The three entities behind online sports betting in the Nutmeg State are the usual suspects. As mentioned above, the two tribal casino operators – the Mashantucket Pequot Tribal Nation and the Mohegan Tribe – will both offer it. Additionally, the Connecticut Lottery will have its own platform.

There won’t be a Lottery-powered online casino product, however. The tribal casinos retain exclusivity in that category in CT. So, which casino and sportsbook brands are available?

Which online casino and sportsbook operators are launching in Connecticut?

The Lottery and tribal casinos have partnered with some of the biggest brands in online gambling in the country. For Connecticut sports betting, the relationships are:

Through its agreement with the Mashantucket Pequot, DraftKings Casino will also be available in CT. FanDuel will also create an online casino platform for the Mohegan Tribe but it will bear the Mohegan Sun branding. It’s uncertain right now how different from or similar that will be to the Mohegan’s own online casino platform it currently operates in other places like New Jersey.

For those who prefer an in-person sports betting experience, that’s on its way as well, with the same parties involved. The details of those situations are the murkiest right now, though.

What about retail sportsbooks in Connecticut?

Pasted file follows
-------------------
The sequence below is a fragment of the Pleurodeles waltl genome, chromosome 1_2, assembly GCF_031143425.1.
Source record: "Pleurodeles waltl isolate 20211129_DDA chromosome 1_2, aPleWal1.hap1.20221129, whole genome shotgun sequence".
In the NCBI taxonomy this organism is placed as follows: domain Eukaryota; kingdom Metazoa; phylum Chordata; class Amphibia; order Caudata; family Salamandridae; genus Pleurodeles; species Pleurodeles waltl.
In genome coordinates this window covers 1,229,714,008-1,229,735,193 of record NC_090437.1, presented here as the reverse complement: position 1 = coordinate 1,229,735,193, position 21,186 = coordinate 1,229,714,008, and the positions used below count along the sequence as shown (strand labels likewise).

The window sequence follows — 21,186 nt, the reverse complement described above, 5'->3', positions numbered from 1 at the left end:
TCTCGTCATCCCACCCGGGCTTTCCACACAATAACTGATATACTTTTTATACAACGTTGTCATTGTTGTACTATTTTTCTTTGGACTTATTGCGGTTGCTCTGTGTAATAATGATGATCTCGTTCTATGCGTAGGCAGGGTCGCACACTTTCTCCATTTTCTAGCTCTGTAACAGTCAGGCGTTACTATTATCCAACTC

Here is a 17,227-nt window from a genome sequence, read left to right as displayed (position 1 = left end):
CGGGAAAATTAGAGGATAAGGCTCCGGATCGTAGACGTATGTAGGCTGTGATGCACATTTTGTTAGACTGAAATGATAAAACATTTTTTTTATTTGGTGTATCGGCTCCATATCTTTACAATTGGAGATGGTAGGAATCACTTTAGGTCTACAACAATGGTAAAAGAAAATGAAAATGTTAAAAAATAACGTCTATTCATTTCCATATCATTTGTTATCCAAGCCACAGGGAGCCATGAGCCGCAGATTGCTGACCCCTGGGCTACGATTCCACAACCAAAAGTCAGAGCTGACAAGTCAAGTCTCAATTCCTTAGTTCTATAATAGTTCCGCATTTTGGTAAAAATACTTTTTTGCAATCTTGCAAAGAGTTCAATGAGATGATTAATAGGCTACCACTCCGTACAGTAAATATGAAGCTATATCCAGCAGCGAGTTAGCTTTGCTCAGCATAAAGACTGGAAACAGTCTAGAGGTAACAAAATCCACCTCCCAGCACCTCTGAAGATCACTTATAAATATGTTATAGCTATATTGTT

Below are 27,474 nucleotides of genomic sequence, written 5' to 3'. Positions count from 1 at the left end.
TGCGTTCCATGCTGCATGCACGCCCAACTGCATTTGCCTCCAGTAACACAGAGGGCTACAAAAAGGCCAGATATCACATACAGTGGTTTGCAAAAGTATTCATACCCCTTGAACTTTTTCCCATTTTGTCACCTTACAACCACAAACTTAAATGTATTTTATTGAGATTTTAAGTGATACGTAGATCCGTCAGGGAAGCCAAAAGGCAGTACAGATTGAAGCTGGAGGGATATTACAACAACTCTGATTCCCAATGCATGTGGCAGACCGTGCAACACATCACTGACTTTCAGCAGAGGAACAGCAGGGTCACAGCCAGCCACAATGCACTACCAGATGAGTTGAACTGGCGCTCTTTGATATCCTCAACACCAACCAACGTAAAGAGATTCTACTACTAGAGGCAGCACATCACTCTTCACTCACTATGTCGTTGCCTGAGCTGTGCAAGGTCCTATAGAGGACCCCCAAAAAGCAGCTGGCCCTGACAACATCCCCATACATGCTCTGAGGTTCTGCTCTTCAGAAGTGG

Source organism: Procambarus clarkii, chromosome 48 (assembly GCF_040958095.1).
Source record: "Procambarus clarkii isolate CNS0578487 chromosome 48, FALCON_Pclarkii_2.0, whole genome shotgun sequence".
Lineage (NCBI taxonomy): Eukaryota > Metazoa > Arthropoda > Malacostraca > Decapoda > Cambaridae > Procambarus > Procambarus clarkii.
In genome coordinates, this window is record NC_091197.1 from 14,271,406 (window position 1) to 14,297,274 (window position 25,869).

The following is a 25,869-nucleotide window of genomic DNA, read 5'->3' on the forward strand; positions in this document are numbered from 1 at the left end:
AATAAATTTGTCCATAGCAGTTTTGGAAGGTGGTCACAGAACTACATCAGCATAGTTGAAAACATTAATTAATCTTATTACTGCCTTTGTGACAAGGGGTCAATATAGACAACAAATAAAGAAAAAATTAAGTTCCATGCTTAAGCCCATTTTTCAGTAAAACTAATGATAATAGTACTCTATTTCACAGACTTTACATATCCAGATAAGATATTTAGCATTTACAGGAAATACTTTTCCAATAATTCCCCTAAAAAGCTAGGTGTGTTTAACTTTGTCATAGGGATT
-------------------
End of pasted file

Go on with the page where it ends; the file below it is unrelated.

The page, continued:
As stated, there is a retail DraftKings Sportsbook at Foxwoods Casino. By the same token, the Mohegan Sun Casino (pictured above) has a brick-and-mortar FanDuel Sportsbook. Both are open; FanDuel plans to run in a temporary location while the renovations for the permanent digs are underway.

The new law in CT also allows the Lottery to operate up to 15 retail sports betting locations throughout the state. The Lottery has yet to announce where any of those will be. It is actively looking for spots, however, and the state’s densest population centers likely have an upper hand.

All the Lottery’s brick-and-mortar components will also bear SugarHouse branding. It isn’t clear what other amenities the locations will offer but the retail sportsbooks inside the tribal casinos will feature the usual components of multiple viewing screens, customer seating, plus beverage and food service.